F1 2021 will launch in July with an additional single-player mode, some co-operative multiplayer options for the career, and plenty of other off-the-track and quality-of-life changes. But it still has to improve on core expectations from an audience that has been following it for most, if not all, of the past 13 years. Mather says those players will, like I did at Sakhir, notice a stouter but still surmountable challenge, coming from the tires and the handling.
“It does make it a little more spiky,” Mather said, meaning that tire wear will more resemble the “cliff” that drivers fall off when they go from plenty of grip to almost nothing on a worn set. “But it kind of makes the car feel more nimble and more darty as well.
“We’ve actually grown the physics team over the last 12 months,” Mather added. This means the team doesn’t have to choose between iterative improvements in the game’s core systems, and flashy new additions like a story mode or racing team customizations.
Last week’s preview build didn’t include any looks at Braking Point or the new cooperative/competitive option available in the career mode. Those will likely be the two biggest back-of-the-box features selling F1 2021. But it still showed a structure and gameplay loop that will support and improve pretty much everything I saw over hundreds of hours in F1 2020, including the all-consuming time vortex that is the F1 video game career.
Not only will F1 2021 get a second, much deeper narrative mode called Braking Point, the custom team career called My Team is back to take advantage of the game’s overall changes to car development and pre-race practice. And for those who want to play as their own created driver, instead of Braking Point’s Aiden Jackson, or My Team’s fictitious team director, the standard career mode will let players team up with or compete against another human player in the same F1 season.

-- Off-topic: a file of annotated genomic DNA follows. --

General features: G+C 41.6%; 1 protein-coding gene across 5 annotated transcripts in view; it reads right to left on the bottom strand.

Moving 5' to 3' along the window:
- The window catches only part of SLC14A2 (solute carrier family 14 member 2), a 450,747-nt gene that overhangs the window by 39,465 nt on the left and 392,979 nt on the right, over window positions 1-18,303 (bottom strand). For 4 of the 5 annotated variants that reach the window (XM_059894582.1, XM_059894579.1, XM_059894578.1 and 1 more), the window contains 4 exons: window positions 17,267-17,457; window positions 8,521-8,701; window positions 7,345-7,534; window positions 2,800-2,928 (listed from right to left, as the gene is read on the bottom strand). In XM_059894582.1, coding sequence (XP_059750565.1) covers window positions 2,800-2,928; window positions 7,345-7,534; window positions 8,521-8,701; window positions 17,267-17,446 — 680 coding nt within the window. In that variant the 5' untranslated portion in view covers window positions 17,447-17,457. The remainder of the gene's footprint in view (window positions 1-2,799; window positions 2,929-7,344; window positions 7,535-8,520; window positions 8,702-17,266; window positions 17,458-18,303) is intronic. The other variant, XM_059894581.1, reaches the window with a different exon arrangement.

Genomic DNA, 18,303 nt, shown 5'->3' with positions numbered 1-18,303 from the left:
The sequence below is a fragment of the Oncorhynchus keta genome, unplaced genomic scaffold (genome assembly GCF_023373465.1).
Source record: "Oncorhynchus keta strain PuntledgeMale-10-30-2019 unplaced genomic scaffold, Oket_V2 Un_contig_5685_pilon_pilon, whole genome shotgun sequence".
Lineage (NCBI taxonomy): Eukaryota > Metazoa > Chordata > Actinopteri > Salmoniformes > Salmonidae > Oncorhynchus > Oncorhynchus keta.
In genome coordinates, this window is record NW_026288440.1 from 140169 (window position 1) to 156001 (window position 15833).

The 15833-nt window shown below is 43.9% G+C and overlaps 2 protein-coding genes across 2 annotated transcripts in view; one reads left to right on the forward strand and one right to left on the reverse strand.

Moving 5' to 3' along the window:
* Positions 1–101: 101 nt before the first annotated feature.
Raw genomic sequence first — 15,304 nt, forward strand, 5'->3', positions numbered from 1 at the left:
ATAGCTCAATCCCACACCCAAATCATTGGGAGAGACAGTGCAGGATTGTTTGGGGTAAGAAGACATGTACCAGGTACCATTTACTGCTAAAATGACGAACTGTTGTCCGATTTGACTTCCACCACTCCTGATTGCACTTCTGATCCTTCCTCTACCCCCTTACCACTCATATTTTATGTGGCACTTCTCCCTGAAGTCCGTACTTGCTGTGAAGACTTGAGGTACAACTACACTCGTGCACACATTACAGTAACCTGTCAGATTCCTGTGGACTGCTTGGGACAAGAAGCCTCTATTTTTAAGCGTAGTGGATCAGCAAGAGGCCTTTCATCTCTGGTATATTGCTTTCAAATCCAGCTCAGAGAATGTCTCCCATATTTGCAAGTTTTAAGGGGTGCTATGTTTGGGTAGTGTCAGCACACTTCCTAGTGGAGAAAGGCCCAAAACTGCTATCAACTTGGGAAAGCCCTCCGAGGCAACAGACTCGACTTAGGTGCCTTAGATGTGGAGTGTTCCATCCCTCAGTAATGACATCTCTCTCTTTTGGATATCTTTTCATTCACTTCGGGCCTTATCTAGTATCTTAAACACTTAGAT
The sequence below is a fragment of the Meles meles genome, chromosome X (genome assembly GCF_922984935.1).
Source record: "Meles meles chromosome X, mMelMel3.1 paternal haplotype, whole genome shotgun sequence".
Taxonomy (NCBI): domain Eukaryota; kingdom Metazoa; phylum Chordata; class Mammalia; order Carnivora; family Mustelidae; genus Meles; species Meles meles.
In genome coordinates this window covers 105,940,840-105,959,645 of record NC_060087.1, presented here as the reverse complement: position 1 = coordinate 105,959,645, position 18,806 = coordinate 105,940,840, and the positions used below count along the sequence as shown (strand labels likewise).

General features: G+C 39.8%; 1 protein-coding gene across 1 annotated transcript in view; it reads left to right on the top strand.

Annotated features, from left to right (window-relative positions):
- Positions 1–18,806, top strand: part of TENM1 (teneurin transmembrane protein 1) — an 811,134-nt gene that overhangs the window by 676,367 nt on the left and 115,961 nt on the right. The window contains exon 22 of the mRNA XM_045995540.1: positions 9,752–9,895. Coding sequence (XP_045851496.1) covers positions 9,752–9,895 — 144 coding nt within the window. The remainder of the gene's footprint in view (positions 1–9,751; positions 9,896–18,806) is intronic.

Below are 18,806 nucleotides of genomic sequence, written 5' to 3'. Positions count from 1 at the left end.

“This is something that we’ve been looking forward to for some time,” Mather said during a press preview event last week. “This will bring into play all of the cool features that we’ve got in the career, that you’ve experienced over the previous games, in the single-player experience. So, driver rivalries, you and the press, developing the car — all those things will play out as part of the two-player career, something which the fanbase have actually called for for some time.”
Players can enter a two-player career as teammates for the same real-life F1 team, or as competitors on separate ones — though they could end up on the same team as they progress, take new contracts, and potentially switch sides. Few other sports video games have this same kind of contemporaneous career with another human player; actually, I can’t think of one that does. But in a career mode where experienced players have found it easy to score at every event, even against difficult AI with back-of-the-pack racing teams, having a skilled human rival ramps up both the challenge and the emergent narrative coming from their season.